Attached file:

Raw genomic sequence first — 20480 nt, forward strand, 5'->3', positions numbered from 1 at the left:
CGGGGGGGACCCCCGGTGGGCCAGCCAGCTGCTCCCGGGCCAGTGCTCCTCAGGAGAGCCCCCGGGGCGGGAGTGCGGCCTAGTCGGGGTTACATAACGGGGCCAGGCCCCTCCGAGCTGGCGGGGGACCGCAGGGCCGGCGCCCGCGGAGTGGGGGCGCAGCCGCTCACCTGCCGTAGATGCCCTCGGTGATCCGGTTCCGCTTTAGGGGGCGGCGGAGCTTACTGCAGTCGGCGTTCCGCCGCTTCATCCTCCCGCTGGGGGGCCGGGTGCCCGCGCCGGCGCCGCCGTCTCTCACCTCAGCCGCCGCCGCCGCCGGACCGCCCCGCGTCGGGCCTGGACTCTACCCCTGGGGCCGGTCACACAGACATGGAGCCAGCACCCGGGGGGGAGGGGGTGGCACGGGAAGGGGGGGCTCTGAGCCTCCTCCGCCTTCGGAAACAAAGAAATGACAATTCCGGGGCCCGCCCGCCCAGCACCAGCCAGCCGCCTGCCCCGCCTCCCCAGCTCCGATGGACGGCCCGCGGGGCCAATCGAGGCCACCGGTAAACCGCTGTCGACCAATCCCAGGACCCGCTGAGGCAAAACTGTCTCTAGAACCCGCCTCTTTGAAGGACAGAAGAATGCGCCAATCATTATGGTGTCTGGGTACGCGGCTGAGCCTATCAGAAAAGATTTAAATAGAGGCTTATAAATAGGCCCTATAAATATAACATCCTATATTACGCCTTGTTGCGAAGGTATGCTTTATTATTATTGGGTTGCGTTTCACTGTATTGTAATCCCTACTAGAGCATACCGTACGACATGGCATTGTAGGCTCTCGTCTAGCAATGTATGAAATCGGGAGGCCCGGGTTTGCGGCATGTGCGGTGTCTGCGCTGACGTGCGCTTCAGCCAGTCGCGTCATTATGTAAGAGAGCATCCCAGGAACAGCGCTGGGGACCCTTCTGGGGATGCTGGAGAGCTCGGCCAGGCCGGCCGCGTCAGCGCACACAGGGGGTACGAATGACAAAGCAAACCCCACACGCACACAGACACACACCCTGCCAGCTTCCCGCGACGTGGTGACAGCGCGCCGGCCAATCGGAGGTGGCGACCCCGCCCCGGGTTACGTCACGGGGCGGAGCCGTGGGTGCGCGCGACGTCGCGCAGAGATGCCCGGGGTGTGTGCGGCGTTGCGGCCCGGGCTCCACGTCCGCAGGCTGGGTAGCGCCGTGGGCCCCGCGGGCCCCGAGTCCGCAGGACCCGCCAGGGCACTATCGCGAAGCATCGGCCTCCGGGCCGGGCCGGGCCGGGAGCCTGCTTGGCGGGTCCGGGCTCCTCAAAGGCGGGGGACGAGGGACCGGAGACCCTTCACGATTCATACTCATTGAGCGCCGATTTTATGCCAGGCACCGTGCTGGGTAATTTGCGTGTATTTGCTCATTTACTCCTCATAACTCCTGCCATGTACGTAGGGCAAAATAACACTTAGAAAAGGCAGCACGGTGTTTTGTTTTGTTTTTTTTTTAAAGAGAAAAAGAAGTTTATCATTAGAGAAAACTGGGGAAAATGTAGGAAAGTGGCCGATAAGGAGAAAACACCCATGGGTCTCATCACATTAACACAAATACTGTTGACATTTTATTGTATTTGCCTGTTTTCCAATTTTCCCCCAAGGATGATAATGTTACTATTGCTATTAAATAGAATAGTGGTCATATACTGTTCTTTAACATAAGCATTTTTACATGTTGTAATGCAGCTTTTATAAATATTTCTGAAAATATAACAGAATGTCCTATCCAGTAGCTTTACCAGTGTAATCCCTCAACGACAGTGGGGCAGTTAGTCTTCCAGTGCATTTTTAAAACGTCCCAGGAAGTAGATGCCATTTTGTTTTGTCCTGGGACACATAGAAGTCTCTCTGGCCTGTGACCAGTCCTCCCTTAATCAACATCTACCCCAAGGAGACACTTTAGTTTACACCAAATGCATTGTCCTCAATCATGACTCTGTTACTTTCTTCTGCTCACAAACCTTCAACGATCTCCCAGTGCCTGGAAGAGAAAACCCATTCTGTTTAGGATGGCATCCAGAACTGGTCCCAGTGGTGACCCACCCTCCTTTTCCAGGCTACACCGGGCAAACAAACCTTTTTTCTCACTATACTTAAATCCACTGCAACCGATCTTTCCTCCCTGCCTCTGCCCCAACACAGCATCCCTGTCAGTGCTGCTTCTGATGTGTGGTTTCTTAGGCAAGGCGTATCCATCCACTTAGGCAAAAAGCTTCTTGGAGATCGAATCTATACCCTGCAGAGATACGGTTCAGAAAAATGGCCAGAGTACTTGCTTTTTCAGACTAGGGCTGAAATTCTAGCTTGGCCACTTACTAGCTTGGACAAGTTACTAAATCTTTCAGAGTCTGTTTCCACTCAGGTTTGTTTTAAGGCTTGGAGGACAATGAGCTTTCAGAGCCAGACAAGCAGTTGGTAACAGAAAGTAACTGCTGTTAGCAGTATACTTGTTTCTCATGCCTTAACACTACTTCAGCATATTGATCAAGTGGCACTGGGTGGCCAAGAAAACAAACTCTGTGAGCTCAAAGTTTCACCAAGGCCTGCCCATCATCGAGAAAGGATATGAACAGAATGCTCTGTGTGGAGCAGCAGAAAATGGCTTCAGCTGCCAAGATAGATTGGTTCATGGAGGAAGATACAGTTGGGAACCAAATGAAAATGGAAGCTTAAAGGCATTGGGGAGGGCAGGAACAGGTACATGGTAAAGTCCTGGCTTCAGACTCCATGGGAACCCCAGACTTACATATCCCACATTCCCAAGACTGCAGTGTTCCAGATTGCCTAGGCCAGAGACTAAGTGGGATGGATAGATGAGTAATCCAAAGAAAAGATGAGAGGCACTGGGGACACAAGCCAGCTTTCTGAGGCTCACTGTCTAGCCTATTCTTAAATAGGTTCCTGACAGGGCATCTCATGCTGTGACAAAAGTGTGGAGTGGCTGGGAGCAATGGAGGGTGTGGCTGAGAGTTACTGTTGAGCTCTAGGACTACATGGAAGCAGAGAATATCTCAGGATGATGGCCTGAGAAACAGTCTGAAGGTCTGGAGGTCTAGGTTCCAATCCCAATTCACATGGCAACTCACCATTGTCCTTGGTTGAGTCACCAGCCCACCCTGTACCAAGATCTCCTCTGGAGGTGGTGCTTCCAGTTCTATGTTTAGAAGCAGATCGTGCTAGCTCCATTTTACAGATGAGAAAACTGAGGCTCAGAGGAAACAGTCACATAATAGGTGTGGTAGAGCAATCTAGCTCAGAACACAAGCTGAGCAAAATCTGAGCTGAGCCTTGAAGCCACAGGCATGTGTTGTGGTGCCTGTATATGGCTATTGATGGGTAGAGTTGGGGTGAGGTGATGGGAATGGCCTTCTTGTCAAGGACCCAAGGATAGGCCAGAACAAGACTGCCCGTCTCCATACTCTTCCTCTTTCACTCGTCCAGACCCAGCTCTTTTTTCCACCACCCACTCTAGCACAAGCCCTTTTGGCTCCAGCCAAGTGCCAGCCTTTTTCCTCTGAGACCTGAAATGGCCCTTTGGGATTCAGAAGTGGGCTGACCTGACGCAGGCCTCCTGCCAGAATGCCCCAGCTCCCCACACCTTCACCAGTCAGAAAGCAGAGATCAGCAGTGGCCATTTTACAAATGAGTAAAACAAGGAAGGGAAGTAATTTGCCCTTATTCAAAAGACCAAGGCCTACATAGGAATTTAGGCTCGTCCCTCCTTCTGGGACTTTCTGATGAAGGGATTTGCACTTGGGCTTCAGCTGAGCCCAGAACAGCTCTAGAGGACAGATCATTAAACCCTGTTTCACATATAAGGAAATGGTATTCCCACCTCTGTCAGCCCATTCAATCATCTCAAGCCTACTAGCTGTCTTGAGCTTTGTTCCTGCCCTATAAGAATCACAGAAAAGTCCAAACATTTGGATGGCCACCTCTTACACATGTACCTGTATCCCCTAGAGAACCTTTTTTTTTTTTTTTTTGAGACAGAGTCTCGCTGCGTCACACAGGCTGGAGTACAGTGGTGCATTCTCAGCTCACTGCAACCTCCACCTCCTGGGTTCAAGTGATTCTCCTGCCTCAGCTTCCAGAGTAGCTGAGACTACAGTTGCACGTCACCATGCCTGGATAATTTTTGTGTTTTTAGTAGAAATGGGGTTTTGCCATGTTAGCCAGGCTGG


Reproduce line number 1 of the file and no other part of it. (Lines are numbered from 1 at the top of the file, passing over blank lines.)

Raw genomic sequence first — 20480 nt, forward strand, 5'->3', positions numbered from 1 at the left: